Photo: Gomphothere (INAH)
Scientists found the skull and tusks of a gomphothere - an ancestor of the elephant - in the central state of Tlaxcala, Mexico’s National Institute and History, or INAH, said.
The remains are at least 10,000 years old, according to INAH.
The bones were discovered in late May amid deposits of volcanic sand encrusted by thick layers of limestone, Dr. Aurelio Lopez Corral of INAH’s Tlaxcala center said.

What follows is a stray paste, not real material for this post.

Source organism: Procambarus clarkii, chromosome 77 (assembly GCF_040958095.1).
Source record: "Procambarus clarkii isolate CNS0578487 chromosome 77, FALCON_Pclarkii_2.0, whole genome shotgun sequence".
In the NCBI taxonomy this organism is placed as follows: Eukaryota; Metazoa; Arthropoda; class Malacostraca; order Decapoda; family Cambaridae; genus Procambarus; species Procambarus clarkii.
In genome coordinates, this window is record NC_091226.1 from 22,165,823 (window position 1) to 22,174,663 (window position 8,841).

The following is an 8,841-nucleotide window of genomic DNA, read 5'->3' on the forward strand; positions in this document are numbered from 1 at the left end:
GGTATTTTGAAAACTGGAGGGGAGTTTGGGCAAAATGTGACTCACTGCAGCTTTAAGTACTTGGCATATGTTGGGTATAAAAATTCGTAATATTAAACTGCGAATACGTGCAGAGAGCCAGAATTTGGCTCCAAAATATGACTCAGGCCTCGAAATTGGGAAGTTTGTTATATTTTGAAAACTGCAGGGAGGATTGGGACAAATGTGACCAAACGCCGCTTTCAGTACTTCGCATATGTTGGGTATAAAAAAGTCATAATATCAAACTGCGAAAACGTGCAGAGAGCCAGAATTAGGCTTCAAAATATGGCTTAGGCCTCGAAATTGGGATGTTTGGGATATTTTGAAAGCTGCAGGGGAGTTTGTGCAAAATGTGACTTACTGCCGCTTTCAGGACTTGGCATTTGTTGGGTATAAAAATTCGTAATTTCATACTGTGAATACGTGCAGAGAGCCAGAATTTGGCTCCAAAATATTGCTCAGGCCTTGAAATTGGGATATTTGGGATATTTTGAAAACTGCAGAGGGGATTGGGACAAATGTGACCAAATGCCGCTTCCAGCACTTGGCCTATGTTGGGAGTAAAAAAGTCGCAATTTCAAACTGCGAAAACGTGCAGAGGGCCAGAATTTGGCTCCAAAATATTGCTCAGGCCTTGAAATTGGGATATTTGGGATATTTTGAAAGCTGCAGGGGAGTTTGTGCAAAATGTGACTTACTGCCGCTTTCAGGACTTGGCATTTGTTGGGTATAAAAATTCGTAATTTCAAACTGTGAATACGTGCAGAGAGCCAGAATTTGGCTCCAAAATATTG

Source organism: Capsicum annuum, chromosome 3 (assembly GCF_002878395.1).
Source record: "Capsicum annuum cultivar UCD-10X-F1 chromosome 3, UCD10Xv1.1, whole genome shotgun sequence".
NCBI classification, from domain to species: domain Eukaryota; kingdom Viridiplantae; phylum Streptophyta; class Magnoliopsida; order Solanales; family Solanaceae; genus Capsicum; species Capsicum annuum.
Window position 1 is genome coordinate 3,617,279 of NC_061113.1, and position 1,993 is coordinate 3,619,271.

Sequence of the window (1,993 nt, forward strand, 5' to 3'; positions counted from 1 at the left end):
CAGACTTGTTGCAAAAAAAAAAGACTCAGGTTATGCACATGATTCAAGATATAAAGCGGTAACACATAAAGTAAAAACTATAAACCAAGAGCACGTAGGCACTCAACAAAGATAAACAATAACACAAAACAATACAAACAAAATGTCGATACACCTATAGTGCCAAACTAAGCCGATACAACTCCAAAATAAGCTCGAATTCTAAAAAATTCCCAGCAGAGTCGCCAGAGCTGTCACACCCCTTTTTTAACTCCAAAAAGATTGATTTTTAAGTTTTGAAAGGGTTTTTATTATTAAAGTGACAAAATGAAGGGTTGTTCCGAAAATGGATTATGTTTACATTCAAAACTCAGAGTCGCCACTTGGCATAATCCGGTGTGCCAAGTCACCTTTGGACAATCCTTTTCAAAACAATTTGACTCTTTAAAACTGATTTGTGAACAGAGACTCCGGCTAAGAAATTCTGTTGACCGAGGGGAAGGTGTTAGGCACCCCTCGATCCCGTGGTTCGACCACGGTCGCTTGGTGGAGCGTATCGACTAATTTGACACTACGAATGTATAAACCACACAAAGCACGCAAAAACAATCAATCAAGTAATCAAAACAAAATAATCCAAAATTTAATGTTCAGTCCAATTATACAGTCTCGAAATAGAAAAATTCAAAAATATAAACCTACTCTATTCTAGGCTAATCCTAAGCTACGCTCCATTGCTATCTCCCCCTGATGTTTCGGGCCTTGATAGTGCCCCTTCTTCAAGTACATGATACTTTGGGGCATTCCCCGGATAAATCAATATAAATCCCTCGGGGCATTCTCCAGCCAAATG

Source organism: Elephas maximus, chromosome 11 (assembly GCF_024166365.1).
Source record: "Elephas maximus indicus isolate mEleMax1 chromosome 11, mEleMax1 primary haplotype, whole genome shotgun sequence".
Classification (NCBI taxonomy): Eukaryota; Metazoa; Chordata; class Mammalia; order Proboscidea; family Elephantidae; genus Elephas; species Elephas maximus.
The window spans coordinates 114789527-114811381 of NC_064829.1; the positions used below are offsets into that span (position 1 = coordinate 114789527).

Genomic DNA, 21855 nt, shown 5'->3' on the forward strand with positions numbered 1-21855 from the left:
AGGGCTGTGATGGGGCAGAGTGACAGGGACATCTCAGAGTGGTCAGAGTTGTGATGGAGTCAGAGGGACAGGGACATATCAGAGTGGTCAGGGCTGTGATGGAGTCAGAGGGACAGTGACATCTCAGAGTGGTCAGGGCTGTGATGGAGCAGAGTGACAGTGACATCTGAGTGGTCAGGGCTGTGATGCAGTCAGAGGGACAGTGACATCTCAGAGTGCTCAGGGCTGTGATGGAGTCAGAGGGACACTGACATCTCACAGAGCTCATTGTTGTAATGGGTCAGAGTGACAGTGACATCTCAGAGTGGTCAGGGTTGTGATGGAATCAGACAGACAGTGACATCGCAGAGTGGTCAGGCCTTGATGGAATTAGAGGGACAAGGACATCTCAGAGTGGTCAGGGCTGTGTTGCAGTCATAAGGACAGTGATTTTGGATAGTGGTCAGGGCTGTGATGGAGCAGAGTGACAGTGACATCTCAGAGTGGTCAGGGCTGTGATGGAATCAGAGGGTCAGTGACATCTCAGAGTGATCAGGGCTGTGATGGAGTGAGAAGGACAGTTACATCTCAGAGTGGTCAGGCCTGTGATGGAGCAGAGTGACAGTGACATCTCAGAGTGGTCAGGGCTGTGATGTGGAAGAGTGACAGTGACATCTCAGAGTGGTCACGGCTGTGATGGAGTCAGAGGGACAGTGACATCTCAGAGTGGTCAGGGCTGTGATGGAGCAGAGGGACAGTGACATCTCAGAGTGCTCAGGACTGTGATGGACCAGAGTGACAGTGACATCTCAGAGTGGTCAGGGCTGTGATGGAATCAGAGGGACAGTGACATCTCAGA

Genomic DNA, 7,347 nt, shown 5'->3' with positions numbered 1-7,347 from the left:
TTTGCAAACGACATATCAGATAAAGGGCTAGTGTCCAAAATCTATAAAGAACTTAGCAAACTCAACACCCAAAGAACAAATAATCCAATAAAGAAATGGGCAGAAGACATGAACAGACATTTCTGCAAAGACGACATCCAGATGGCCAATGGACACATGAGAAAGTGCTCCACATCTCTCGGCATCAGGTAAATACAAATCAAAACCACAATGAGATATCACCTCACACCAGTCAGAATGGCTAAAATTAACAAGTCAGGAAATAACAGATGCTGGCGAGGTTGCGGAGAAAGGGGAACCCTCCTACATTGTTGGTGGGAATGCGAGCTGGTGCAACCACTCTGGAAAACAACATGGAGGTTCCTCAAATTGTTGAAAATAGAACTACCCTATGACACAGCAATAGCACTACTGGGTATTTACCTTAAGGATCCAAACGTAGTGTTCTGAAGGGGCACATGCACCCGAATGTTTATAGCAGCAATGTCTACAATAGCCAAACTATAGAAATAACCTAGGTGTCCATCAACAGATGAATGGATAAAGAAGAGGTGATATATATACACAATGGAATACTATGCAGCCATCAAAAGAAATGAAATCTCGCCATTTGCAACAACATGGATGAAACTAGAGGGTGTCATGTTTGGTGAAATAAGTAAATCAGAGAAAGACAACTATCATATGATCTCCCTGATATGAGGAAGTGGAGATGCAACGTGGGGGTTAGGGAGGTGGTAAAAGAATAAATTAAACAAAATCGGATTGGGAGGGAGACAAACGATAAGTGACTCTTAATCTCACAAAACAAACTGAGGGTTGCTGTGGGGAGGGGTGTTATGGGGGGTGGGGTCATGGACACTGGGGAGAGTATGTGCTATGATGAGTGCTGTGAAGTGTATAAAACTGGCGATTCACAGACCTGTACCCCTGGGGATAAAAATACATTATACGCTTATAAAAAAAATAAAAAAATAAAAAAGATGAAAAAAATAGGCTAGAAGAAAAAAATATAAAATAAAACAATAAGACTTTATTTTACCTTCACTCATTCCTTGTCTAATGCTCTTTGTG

The skull and tusks measure about 2 meters (6.5 ft.), relatively small for a gomphothere, possibly indicating that they came from a young animal.
Gomphotheres were comparable in size to modern elephants.
Workers extracting sand for restoration of the Tepeticpac archaeological site stumbled upon the tip of one of the tusks and alerted INAH, which authorized an excavation.